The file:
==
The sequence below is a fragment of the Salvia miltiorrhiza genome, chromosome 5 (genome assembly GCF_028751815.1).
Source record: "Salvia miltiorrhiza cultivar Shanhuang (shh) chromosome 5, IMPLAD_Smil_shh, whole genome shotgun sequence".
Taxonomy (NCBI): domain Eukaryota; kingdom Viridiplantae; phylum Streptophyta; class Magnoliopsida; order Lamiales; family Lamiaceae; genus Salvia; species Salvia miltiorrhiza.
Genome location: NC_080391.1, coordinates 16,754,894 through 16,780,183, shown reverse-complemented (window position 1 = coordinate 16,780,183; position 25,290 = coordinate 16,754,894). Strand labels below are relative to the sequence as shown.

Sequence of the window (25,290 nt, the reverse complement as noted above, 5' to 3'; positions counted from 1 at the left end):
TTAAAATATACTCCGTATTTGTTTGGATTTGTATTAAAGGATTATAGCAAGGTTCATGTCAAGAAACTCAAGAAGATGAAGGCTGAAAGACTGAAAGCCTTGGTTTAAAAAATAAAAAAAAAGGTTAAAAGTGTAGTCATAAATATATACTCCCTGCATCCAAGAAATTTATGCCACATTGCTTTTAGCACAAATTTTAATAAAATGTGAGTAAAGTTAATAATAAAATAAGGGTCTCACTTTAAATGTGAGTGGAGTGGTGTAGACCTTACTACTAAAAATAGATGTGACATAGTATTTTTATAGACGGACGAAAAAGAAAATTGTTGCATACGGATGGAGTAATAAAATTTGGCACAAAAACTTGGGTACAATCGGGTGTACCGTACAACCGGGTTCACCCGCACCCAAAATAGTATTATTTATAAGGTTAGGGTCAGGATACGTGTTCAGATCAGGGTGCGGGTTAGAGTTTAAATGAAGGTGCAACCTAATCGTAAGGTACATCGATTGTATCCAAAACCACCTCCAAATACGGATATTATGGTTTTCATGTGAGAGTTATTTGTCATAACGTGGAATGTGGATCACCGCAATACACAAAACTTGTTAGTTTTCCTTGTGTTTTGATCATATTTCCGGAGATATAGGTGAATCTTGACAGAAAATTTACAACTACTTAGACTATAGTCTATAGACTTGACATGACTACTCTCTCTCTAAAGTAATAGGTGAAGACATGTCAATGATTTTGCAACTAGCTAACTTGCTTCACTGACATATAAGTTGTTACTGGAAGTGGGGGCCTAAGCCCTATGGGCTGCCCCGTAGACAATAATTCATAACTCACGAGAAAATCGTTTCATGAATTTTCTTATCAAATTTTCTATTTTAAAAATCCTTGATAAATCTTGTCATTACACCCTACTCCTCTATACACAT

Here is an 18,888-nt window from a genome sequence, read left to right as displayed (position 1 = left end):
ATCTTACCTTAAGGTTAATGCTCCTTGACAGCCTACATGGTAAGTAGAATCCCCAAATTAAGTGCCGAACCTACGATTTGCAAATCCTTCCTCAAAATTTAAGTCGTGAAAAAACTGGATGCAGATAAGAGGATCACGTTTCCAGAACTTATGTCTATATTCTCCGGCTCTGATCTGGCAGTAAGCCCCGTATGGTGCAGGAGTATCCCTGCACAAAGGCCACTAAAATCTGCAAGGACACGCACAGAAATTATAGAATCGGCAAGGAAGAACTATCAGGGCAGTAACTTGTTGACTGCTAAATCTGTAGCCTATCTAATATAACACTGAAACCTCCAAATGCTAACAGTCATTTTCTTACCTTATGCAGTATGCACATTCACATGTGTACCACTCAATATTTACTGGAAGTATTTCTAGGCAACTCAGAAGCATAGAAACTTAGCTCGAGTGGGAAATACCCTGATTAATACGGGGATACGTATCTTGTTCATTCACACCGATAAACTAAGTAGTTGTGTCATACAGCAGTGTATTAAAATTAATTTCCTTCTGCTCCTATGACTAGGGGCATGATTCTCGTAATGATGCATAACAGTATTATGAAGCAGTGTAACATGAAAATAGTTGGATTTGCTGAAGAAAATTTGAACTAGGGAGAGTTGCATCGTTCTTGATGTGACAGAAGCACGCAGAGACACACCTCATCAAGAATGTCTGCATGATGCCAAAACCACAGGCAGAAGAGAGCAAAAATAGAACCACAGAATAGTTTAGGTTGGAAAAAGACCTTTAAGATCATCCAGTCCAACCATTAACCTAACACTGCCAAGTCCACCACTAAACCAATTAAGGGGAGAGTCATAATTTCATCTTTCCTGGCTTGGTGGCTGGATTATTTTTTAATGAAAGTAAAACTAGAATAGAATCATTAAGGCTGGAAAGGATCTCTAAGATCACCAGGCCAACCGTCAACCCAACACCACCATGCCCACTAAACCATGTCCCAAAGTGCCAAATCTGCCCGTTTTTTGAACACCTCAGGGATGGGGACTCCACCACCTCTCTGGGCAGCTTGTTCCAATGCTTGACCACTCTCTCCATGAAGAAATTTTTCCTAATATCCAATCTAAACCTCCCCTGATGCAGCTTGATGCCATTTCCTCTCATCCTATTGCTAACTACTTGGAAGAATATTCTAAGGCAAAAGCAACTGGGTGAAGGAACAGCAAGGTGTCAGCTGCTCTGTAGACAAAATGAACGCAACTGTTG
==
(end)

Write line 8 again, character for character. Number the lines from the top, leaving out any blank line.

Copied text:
ATCTTACCTTAAGGTTAATGCTCCTTGACAGCCTACATGGTAAGTAGAATCCCCAAATTAAGTGCCGAACCTACGATTTGCAAATCCTTCCTCAAAATTTAAGTCGTGAAAAAACTGGATGCAGATAAGAGGATCACGTTTCCAGAACTTATGTCTATATTCTCCGGCTCTGATCTGGCAGTAAGCCCCGTATGGTGCAGGAGTATCCCTGCACAAAGGCCACTAAAATCTGCAAGGACACGCACAGAAATTATAGAATCGGCAAGGAAGAACTATCAGGGCAGTAACTTGTTGACTGCTAAATCTGTAGCCTATCTAATATAACACTGAAACCTCCAAATGCTAACAGTCATTTTCTTACCTTATGCAGTATGCACATTCACATGTGTACCACTCAATATTTACTGGAAGTATTTCTAGGCAACTCAGAAGCATAGAAACTTAGCTCGAGTGGGAAATACCCTGATTAATACGGGGATACGTATCTTGTTCATTCACACCGATAAACTAAGTAGTTGTGTCATACAGCAGTGTATTAAAATTAATTTCCTTCTGCTCCTATGACTAGGGGCATGATTCTCGTAATGATGCATAACAGTATTATGAAGCAGTGTAACATGAAAATAGTTGGATTTGCTGAAGAAAATTTGAACTAGGGAGAGTTGCATCGTTCTTGATGTGACAGAAGCACGCAGAGACACACCTCATCAAGAATGTCTGCATGATGCCAAAACCACAGGCAGAAGAGAGCAAAAATAGAACCACAGAATAGTTTAGGTTGGAAAAAGACCTTTAAGATCATCCAGTCCAACCATTAACCTAACACTGCCAAGTCCACCACTAAACCAATTAAGGGGAGAGTCATAATTTCATCTTTCCTGGCTTGGTGGCTGGATTATTTTTTAATGAAAGTAAAACTAGAATAGAATCATTAAGGCTGGAAAGGATCTCTAAGATCACCAGGCCAACCGTCAACCCAACACCACCATGCCCACTAAACCATGTCCCAAAGTGCCAAATCTGCCCGTTTTTTGAACACCTCAGGGATGGGGACTCCACCACCTCTCTGGGCAGCTTGTTCCAATGCTTGACCACTCTCTCCATGAAGAAATTTTTCCTAATATCCAATCTAAACCTCCCCTGATGCAGCTTGATGCCATTTCCTCTCATCCTATTGCTAACTACTTGGAAGAATATTCTAAGGCAAAAGCAACTGGGTGAAGGAACAGCAAGGTGTCAGCTGCTCTGTAGACAAAATGAACGCAACTGTTG